On the morning of May 22, 2014, Joseph Arruda, age 57, was driving to the University of Massachusetts-Amherst to attend a work event when his car inexplicably crossed the highway median into oncoming traffic and struck another car. The collision caused Arruda’s car to hit a curb, flip over multiple times, and land upright. Though first responders performed CPR, Arruda died at the scene.
Arruda was covered for accidental death or injury under his employer’s Basic Accident Policy, issued and administered by Zurich American Insurance Company (Zurich), with his wife named as beneficiary. The terms of the policy were that Zurich would pay benefits if the loss of life was due to a covered injury, defined as “an injury directly caused by accidental means which is independent of all other causes.” The policy gave Zurich the “discretionary authority to determine eligibility for benefits and to construe the terms of the plan.”
On June 3, 2014, Mrs. Arruda filed a claim for accidental death benefits.
In response Zurich hired independent experts to gather all medical records and investigate the claim, including the medical examiner’s autopsy report that concluded the cause of death was hypertensive heart disease, with cervical spine fracture due to blunt impact as a contributory factor. Zurich denied Mrs. Arruda’s claim on the grounds that Mr. Arruda’s death was not “independent of all of causes” — was “caused by or resulted from” his pre-existing cardiac disease — and was therefore excluded under the policy.
Mrs. Arruda appealed Zurich’s determination on January 29, 2016, providing as further evidence a log book from the maker of her husband’s defibrillator implant, which monitored his heart rate and rhythm and administered electrical shocks to restore normal heart rhythm when necessary, that showed no evidence of a cardiac episode on the morning of the accident. She supplemented her appeal with reports from an independent forensic pathologist who stated, “Mr. Arruda’s correct cause of death is neck injuries due to blunt force trauma in the circumstance of a motor vehicle … collision with rollover.” She added that “the exact reason Mr. Arruda traveled across several traffic lanes and into the other vehicle is unclear,” pointing out that “only seconds of distraction or inattention to driving would be needed for his car to move out of his lane of travel. Finally, the expert questioned why Zurich had ignored the data from Arruda’s defibrillator, which showed no abnormal heart rhythms recorded prior to the collision. On May 11, 2017, Zurich’s appeals committee upheld the denial of benefits.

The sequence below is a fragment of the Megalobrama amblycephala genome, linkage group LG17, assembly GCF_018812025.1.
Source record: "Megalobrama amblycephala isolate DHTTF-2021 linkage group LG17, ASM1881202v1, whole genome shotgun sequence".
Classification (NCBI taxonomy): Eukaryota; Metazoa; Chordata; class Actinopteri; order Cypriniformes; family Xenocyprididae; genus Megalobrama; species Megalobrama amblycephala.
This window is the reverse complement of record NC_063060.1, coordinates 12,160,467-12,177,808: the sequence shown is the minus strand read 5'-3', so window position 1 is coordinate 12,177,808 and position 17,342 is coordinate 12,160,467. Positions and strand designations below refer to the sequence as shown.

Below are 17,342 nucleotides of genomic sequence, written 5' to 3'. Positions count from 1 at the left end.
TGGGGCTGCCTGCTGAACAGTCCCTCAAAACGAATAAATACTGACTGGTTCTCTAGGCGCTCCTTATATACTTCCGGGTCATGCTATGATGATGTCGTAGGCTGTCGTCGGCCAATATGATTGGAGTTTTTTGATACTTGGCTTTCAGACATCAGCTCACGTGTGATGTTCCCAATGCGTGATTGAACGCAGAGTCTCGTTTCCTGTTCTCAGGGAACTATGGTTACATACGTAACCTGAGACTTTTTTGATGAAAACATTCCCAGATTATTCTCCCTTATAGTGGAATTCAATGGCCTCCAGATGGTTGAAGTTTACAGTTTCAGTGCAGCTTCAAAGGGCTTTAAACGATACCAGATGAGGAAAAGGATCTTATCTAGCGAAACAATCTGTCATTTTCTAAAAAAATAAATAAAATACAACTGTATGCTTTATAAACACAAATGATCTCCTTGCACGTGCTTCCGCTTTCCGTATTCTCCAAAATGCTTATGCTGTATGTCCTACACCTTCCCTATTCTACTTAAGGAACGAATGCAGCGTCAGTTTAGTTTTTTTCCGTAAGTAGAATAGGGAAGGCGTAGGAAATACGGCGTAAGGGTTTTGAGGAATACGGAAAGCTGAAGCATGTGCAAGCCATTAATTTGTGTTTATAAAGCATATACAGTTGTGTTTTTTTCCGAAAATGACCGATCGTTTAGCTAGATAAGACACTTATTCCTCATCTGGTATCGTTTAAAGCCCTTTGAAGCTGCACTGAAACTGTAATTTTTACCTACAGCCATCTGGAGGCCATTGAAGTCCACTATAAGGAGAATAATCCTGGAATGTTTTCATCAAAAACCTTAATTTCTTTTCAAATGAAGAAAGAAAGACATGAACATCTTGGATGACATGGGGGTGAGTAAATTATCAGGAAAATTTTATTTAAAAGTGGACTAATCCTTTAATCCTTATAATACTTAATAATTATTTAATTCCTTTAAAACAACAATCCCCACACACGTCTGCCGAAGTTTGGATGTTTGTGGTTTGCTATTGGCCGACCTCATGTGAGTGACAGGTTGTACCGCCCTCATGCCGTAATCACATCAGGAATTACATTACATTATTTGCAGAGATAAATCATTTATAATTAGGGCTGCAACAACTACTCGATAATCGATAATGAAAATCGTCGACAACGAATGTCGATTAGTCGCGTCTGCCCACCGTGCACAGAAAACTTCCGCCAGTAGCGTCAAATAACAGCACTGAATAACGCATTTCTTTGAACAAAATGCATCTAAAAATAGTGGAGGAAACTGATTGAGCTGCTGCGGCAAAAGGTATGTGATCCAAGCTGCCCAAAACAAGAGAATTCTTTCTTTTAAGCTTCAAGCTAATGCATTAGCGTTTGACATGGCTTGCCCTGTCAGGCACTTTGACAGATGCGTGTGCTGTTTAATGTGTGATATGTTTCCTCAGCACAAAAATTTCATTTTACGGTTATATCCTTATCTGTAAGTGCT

Mrs. Arruda appealed to the United States District Court of Massachusetts. The District judge found that Zurich’s denial was arbitrary and capricious because there was no evidence to support the conclusion that heart disease was the cause of death, other than the fact that Mr. Arruda had a history of heart disease. The judge entered judgment demanding Zurich pay Arruda’s benefit with interest.
Zurich appealed that decision to the United States Court of Appeals for the First Circuit.
How Would You Rule?
The United States Court of Appeals for the First Circuit reversed the district court, holding that Zurich’s determination that Mr. Arruda’s death was caused or contributed to by pre-existing medical conditions was supported by substantial evidence and was not arbitrary or capricious. The court explained that we must defer to administrator’s discretion where the “decision is reasonable and supported by substantial evidence on the record as a whole.”
—Arruda v. Zurich American Insurance Company (2020)
This article is featured in the September/October 2021 issue of The Saturday Evening Post. Subscribe to the magazine for more art, inspiring stories, fiction, humor, and features from our archives.
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